“The Church, though certainly achieving full historical actuality only with the association of Christian believers, was already in existence, fundamentally and in germ, and in that sense is a divine creation. For she is the unity of redeemed humanity, a unity made possibly by the Incarnation of the Son of God; she is the kosmos of men, mankind as a whole, the many as one” (Karl Adam, The Spirit of Catholicism).[i]

Karl Adam gives us expressive words for understanding the heart of the truth about the Catholic Church. She is the source of unity for the redeemed, and indeed, for all mankind, who long to be united to the Savior, Jesus Christ. It is through the Church that we receive the grace of salvation, not purely in an individualistic way, as understood by the Protestants, but particularly in a communal way, with the other baptized members and through the intercession of the Communion of Saints in Heaven.

Unity in charity, which is the pinnacle of the spiritual life, is an essential characteristic of the Church, and it is vital, for the sake of salvation and for the good of the Church, that we remain in communion with her. While schism is an infrequent occurrence, it is important for us to reflect on the gravity of its nature, so that we can be encouraged to remain in the Church and to pray for unity of all individuals through her. To this end, we shall first give two definitions, one of the Church, as described by Pope Pius XII in his encyclical Mystici Corporis, and second of schism according to St. Thomas Aquinas. We will then review several texts from St. Cyprian of Carthage, Charles Cardinal Journet, St. Augustine, and Joseph Ratzinger on the scourge of schism to the communal nature of the Church.

Proceedings of Dialogos Conference on Dignitatis Humanae published

In 2015 the Dialogos Institute held an important conference in Norcia, Italy on the interpretation of the controversial Declaration of the Second Vatican Council on Religious Liberty Dignitatis Humanae Rorate Caeli reported at the time (here and here). Now the Dialogos Institute has published a volume containing the interventions held at the conference.

Sacred music and more from the Benedictines of Mary

Today Rorate received this note from the prioress of the Benedictines of Mary in Gower, Missouri, whom we have featured many times for their wonderful music and their growing community. Please support them if you can. The new church they are building is magnificent, and the monastery is bursting with sisters.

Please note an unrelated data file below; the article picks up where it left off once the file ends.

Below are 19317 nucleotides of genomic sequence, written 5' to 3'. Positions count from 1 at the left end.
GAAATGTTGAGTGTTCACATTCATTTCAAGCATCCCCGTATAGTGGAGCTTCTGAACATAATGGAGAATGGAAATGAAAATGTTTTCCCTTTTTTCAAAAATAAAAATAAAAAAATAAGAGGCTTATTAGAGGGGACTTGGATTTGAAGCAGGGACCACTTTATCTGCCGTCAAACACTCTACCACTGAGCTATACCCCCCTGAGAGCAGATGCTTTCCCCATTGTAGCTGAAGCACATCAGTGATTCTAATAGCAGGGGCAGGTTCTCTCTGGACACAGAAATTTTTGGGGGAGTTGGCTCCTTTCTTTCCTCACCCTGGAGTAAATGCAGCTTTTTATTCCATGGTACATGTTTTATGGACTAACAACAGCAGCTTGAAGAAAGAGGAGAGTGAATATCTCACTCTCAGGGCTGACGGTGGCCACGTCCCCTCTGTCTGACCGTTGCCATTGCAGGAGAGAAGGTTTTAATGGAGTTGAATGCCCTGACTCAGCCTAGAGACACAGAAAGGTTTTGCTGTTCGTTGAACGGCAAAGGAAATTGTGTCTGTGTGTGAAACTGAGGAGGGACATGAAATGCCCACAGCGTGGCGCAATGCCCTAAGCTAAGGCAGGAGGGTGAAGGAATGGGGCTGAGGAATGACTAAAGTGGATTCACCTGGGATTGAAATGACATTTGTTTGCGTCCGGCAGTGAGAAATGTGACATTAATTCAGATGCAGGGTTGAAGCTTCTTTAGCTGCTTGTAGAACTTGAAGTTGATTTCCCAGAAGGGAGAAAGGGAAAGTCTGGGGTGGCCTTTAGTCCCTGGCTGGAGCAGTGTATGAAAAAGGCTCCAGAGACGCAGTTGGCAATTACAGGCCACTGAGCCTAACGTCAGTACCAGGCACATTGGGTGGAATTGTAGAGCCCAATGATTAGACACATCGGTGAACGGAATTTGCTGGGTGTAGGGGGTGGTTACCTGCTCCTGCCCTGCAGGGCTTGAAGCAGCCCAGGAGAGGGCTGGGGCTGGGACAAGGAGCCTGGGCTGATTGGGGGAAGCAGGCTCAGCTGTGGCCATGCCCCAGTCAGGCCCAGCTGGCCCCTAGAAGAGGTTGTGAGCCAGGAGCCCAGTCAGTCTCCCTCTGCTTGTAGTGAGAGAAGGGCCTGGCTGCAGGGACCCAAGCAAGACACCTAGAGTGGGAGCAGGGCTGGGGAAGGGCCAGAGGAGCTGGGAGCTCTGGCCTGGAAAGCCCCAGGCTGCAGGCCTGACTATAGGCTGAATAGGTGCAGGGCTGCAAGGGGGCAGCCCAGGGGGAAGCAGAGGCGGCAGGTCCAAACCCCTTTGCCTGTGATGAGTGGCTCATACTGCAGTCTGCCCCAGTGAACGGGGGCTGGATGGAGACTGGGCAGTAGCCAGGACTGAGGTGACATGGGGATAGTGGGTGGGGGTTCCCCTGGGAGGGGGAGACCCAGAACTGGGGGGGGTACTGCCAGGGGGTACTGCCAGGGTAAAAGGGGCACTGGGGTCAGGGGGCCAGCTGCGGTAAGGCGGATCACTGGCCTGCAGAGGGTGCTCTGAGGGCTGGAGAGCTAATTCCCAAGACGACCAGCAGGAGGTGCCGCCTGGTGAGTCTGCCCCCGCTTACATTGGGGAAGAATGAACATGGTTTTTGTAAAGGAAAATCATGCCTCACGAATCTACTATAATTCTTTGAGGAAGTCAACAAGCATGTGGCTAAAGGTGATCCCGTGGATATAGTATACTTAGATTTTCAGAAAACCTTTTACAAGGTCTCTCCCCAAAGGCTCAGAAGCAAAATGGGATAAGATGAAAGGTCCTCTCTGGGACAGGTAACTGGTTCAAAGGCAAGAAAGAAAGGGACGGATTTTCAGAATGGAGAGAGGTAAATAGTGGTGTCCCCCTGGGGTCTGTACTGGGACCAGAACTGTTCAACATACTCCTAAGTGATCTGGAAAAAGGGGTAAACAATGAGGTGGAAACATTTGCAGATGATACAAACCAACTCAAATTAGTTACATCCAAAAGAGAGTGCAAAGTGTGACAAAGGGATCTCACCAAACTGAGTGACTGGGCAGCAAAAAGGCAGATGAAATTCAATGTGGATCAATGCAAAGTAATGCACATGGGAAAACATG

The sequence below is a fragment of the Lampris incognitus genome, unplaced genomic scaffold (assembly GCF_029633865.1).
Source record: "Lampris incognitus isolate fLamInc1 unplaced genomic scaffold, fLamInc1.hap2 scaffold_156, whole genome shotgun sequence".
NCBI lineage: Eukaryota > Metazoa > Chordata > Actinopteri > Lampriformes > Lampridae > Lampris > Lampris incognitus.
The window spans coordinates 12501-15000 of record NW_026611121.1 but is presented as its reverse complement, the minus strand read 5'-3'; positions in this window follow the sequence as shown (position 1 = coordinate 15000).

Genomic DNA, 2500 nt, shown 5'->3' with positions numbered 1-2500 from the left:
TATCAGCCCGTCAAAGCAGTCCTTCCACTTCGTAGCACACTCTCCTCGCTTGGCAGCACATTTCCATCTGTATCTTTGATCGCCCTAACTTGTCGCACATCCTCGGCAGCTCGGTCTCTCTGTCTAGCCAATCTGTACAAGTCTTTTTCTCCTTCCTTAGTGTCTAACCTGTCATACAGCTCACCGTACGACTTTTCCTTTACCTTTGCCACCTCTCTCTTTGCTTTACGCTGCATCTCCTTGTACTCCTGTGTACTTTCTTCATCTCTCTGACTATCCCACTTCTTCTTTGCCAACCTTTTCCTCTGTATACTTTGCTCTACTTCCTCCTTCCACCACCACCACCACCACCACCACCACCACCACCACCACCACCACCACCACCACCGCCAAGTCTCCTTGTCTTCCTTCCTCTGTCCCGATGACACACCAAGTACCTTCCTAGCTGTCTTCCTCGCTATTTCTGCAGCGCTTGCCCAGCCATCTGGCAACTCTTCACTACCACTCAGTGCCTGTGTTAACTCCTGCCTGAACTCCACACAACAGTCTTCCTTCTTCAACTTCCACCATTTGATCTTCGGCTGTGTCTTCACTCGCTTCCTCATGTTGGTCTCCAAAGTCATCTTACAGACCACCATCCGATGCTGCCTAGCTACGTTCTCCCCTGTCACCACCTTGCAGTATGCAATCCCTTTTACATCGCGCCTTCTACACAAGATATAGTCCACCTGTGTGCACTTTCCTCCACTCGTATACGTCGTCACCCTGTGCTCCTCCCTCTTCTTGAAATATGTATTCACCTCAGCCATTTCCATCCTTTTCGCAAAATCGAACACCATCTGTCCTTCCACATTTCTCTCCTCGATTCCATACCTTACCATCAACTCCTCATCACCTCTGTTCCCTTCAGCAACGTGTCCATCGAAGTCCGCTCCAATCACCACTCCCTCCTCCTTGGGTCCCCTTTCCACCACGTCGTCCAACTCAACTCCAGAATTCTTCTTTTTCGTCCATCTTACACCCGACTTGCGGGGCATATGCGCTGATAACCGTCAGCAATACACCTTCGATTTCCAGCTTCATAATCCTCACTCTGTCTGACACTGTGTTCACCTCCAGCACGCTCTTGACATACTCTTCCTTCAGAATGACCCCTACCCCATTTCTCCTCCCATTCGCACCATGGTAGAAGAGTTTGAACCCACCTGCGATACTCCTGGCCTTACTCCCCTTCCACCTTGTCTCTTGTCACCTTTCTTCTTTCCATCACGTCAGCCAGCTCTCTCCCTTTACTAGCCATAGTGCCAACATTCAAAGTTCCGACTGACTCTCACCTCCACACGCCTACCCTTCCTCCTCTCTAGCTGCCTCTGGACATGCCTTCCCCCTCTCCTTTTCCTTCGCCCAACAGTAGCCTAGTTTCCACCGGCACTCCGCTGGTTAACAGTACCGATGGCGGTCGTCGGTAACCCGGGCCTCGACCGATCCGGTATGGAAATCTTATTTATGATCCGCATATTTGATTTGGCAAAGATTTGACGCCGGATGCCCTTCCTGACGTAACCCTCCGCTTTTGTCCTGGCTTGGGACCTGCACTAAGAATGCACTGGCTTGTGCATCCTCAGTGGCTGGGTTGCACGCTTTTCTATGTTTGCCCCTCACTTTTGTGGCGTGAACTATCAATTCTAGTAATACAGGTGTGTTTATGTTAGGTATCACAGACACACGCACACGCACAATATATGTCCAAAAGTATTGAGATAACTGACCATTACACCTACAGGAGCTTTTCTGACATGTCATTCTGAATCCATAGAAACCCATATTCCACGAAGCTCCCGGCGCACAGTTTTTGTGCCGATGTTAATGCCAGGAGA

Dear Friends in Christ,

As we make final preparations in our homes and in our hearts for the coming of our Savior, we want to send our love and prayers to all of you. We thank you for your past support, knowing that we couldn't live our lives of prayer without your generous assistance.

If you are still in need of Christmas gifts, we have all of our CDs in stock, and are offering them right now for just $12 each! Any orders placed before 9am(CST) today [Dec. 16] will be shipped today, and orders placed by 9am Monday will be shipped on Monday.

[NB:] Amazon inexplicably stopped selling our Caroling at Ephesus CD early last week, so we unfortunately lost a tremendous number of sales. So we reach out to you now, hoping that through your kindness, we might make up for this loss, which will help us to raise the last $150,000 needed to make our final construction payment of the year. 

We would be most grateful if you could spread the word by any means, near and far! Thank you from the bottom of our hearts for your goodness and continued support!

What time can Midnight Mass begin?

As we mentioned previously, 24 December is the Vigil of Christmas, which takes precedence over the Fourth Sunday of Advent.  Thus, the Fourth Sunday of Advent is not commemorated this year using the 1962 missal.

The following day is, of course, the feast of the Nativity of our Lord, the first day of Christmas, on 25 December. A popular question in novus ordo circles is: What time does Midnight Mass begin? The novus ordo is not our concern, but if the question is about the traditional Latin Mass, the answer is clear: no earlier than midnight on 25 December. There is no permission to use the next calendar day's propers for the traditional Latin Mass on the evening before a Sunday or holy day, even at 11 p.m.

The liturgical law specifying the calendar day timeline for the use of TLM propers is found in the very beginning of the rubrics governing the 1962 liturgy, under part one, chapter two, number four:

4. Dies liturgicus est dies sanctificatus actionibus liturgicis, praesertim Sacrificio eucharistico et publica Ecclesiae prece, id est Officio divino; et decurrit a media nocte ad mediam noctem.